It was an unpromising assignment. The sitting member in the bulk of Ross and Cromarty was Hamish Gray, a personable old-school Conservative who had become Margaret Thatcher’s energy minister. In the previous election of 1979 Hamish Gray had polled twice as many votes as his SNP runner-up, Willie MacRae, and three times as many as the fourth-placed Liberal candidate.

The young Charles was helped by the addition to the constituency of Skye’s Liberal tradition, which had been assiduously cultivated by Russell Johnston. The few thousand voters of Skye alone would never have been enough to win the seat, however.

So he swept through the region like a warm summer wind. His energy and optimism, his charm and youthful charisma captivated everybody who opened their door to this previously-unknown candidate.

Famously in media circles, three days before the election Charles Kennedy telephoned journalists throughout the Highlands to offer us the scoop of the decade: “I am going to win this seat.”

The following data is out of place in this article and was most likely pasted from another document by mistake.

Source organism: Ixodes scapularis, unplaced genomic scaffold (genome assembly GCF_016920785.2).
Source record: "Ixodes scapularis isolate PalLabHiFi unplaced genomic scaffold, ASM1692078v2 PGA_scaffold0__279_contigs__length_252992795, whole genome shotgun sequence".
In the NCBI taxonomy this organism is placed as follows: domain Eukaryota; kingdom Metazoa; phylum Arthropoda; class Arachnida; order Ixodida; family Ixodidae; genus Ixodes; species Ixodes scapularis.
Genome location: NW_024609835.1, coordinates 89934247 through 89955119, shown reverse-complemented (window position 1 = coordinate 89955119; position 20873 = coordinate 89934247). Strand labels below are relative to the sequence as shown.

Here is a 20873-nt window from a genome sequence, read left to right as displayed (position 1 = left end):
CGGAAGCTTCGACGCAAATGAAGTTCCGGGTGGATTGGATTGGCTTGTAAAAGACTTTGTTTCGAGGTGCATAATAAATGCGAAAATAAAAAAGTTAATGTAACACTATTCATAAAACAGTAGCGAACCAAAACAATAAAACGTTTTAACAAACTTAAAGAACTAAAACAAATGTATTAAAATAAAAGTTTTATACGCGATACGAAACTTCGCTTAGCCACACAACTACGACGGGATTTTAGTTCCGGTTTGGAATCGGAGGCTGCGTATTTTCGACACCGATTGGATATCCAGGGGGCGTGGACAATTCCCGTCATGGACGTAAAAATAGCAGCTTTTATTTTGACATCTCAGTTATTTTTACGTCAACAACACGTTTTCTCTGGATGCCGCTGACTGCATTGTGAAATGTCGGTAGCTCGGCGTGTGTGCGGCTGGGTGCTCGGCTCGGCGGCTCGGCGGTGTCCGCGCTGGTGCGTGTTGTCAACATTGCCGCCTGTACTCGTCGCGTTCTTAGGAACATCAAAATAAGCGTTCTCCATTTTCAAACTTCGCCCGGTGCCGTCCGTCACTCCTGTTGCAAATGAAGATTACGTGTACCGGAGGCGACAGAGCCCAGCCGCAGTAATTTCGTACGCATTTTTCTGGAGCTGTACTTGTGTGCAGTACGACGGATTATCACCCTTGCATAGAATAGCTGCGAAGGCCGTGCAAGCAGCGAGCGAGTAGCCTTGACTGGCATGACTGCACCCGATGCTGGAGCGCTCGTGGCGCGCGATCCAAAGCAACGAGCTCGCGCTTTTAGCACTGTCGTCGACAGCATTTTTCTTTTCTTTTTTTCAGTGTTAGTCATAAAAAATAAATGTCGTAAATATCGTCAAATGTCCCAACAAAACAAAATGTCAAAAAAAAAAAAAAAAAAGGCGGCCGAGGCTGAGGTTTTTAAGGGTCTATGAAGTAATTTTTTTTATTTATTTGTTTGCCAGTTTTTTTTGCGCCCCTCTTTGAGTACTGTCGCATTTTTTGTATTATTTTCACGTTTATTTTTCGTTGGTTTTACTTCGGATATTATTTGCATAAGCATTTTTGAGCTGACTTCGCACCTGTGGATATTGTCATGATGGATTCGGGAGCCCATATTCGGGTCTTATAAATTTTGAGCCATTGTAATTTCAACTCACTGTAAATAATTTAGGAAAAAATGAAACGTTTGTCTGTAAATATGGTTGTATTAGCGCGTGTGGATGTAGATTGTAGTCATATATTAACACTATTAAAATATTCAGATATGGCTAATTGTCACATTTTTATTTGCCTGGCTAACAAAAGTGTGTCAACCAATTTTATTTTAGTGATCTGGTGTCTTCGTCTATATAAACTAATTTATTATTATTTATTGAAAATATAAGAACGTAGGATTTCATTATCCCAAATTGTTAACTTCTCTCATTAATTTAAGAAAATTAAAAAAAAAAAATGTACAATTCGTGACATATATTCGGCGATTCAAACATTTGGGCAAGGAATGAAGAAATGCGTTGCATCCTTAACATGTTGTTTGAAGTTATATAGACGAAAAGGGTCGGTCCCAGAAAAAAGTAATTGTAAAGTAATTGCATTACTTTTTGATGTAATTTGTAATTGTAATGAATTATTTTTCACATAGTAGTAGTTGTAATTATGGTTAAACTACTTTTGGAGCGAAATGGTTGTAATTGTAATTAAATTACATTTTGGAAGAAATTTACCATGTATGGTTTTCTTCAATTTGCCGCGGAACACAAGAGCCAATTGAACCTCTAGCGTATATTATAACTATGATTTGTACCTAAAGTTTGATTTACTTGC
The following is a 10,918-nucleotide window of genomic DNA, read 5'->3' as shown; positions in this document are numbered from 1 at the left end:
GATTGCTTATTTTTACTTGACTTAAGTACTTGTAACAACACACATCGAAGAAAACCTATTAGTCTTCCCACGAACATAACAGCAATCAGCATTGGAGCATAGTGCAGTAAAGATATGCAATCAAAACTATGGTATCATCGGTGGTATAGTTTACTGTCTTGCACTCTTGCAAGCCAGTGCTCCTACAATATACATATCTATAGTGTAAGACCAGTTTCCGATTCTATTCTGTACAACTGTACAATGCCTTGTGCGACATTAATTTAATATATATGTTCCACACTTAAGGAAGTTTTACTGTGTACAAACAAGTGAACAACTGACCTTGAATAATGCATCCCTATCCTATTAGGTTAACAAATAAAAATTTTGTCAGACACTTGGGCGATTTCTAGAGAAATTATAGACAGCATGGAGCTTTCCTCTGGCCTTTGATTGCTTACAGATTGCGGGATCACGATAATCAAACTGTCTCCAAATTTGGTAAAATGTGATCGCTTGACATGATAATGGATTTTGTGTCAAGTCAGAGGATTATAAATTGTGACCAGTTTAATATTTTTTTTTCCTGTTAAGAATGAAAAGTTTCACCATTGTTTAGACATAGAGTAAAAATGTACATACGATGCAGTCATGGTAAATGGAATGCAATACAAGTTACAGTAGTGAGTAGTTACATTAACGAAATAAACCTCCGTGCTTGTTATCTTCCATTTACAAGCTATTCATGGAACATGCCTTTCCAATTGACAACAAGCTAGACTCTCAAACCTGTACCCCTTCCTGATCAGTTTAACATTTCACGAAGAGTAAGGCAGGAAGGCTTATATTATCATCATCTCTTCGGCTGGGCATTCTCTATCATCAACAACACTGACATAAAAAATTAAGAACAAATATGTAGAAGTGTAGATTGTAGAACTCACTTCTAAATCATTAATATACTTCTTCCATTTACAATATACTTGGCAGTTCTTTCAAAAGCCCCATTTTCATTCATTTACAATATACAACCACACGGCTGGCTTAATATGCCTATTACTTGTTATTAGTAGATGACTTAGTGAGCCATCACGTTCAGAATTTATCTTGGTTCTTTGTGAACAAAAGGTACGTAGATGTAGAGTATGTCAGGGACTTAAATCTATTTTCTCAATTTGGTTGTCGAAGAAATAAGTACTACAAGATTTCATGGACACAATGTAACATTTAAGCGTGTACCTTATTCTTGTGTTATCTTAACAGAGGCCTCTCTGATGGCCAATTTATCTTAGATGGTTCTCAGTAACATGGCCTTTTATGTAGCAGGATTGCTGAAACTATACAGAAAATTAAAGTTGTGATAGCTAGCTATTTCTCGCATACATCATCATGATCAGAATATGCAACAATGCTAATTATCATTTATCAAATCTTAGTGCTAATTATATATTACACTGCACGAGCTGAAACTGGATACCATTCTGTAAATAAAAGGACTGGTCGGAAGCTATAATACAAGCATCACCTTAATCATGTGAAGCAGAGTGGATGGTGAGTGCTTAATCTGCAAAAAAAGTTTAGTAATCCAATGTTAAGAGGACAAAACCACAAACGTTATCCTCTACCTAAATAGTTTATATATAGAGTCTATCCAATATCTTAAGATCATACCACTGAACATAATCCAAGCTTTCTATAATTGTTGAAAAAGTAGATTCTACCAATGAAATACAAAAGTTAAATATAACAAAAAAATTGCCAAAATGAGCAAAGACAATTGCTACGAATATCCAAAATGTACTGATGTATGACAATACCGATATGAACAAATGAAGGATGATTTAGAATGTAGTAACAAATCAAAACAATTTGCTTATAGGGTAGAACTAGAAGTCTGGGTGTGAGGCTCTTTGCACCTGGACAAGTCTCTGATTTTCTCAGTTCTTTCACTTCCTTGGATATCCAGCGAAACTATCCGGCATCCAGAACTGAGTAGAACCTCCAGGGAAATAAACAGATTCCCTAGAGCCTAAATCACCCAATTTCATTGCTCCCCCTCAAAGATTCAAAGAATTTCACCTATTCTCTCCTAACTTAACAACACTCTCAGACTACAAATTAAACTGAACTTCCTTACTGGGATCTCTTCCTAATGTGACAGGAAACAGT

Without exception, we journalists looked at the national opinion polls, sighed cynically and replied, “All the candidates say that, Charles.”

When the votes were counted, Charles Kennedy had collected 13,500 of them in Ross, Cromarty and Skye. Hamish Gray managed just 11,800. It was the only Conservative defeat in what was otherwise a Thatcher tsunami throughout the UK. In Scotland the Tories established themselves comfortably as the second party. Charles Kennedy became the youngest member of the House of Commons.

Some this week have retrospectively questioned the wisdom of throwing a 23-year-old into the maelstrom of Westminster. They should not forget that Charles threw himself in there, and threw himself wholeheartedly. He did not regret his career, and nor should we.

What, in the long view, is there to regret? Beneath that warm and welcoming personality was a steely resolve. His mettle ensured that Westminster did not change Charles Kennedy. He retained his Highland qualities throughout his life, and until this year his constituents rewarded him with an apparently-unassailable majority.